These days, it seems that almost anything and everything is cause for the New Left -- progressive watchdogs -- to shout their outrage about supposed American "institutional" racism. The offended pundits declaring Miley Cyrus to be guilty of racism after her VMA performance are simply the latest installment of such postmodern outrage. This type of discourse may not yet have reached the mainstream in Canada the way it has in the United States, but it shouldn't be long. Perhaps the Cyrus twerking outrage is only a warning of things to come North of the 49th. After all, this piece from blogger Anne Theriault has been trending on the Huff Post Québec.
A good overview of the media commentary on Cyrus can be found on Vulture. Whether we liked Miley's performance or not (most didn't, clearly), what jumps out from the critics' words is the dominance of Critical Race Theory (CRT) discourse -- engaged in by a self-appointed racial affairs intelligentsia.
The CRT-inspired critique of Miley Cyrus is simple: she desecrated "black music and art" as well as objectifying black female dancers. In CRT language, Cyrus represented the white oppressor subjugating African Americans in a Confederate fashion. White supremacy was on stage at the VMAs, and worse, people applauded.
Derrick Bell, the intellectual founder of CRT, states that the CRT "recognizes that racism is engrained in the fabric and system of the American society. The individual racist need not exist to note that institutional racism is pervasive in the dominant culture." Miley Cyrus is simply another illustration of that same, "racist, dominant culture," even if she may not conscious of her inner racism.
Is it just a predictable reaction from predictable liberal pundits, you may ask. Yes and no. There are a few lessons to extract from this beyond mere criticizing and discourse.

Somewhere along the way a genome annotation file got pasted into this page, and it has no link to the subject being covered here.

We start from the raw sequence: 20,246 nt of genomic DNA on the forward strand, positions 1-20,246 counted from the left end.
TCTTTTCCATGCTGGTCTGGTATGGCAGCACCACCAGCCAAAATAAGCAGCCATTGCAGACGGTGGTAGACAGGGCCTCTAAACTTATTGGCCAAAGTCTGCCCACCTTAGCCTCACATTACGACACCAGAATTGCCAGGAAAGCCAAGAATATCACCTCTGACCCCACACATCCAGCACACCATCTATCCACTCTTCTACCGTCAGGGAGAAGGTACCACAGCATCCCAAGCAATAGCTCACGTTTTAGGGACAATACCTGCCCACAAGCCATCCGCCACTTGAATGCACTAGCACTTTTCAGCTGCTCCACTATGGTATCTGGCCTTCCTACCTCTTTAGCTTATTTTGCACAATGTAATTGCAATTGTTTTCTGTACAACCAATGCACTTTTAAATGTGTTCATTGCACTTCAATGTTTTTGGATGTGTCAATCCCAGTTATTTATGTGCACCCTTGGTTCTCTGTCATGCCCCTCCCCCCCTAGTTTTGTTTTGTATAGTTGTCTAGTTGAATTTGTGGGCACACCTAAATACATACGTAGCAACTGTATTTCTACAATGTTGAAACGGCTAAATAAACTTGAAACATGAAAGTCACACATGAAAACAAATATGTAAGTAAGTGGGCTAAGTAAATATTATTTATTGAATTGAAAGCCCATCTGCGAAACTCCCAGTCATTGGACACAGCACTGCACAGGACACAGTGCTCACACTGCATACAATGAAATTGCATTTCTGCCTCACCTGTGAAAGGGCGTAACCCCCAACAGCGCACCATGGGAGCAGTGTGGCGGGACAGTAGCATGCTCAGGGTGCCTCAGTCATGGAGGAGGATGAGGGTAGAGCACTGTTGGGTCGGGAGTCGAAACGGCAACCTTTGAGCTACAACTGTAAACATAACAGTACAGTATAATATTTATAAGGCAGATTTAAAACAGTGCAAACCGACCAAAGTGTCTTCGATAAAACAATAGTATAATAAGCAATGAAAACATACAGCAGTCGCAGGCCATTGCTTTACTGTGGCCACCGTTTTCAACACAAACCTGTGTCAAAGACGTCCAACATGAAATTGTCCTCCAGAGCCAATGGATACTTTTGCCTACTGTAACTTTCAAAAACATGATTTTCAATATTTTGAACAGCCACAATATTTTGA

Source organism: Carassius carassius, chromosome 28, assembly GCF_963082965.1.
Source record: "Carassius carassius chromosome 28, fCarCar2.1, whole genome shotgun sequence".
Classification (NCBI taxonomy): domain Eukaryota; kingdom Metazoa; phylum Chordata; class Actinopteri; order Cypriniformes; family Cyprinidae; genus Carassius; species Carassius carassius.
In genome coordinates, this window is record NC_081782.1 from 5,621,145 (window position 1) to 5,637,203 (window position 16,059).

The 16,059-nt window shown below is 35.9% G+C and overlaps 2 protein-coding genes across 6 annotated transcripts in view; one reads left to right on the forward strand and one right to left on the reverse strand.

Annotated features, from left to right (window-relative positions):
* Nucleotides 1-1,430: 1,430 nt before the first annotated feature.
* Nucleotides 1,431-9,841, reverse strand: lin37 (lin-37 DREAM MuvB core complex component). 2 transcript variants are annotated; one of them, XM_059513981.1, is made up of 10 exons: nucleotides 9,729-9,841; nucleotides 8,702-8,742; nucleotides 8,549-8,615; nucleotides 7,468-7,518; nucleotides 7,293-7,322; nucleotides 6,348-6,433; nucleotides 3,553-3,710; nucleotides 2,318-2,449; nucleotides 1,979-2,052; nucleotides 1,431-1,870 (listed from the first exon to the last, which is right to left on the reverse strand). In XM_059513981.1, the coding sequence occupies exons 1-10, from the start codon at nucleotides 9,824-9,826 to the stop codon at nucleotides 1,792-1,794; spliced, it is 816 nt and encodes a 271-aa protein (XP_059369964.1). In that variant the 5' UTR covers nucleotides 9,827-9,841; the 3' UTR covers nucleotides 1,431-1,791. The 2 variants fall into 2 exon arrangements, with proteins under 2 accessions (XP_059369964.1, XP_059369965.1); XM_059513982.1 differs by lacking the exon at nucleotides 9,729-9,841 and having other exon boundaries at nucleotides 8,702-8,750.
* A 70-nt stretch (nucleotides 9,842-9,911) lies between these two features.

First, how many accusations of racism can society actually digest without, at some point, starting to become numb to the never-ending unprovable, inaccurate, and hateful allegations, and the imposition of white guilt by what American economist Thomas Sowell calls the "self-annointed" liberal elite?
As Charles C. W. Cooke of the National Review Online stated the day after Cyrus's supposedly supremacist performance:
"Yesterday, we approached peak 'racist,' moving one step closer to that welcome point at which the frivolous, often downright ludicrous, accusations of prejudice that invariably punctuate our national discussions will begin to deliver diminishing returns and an exhausted American public will stamp its collective feet and shout, 'Enough!'"
But Cooke doesn't follow the argument of the "self-annointed" critical race theorists all the way to its ultimate, logical conclusion. To do that we must look to Margaret E. Wright-Cleveland, a professor at Florida State University, who views "White people are the problem" as the lesson to be taken from the classic of American literature The Adventures of Huckleberry Finn by Mark Twain. That -- the "problem" that "white people" represent -- is the true last logical stage of CRT and its proponents.
Of course, Wright-Cleveland did not comment on Miley Cyrus, as far as we know, but her comment echoes those of many other CRT-inspired pundits:
Aura Bogado of The Nation, a self-professed critical race theorist and preacher: "Every time I see @MileyCyrus slap that black woman's butt, I think about the way that enslaved blacks were whipped for white entertainment."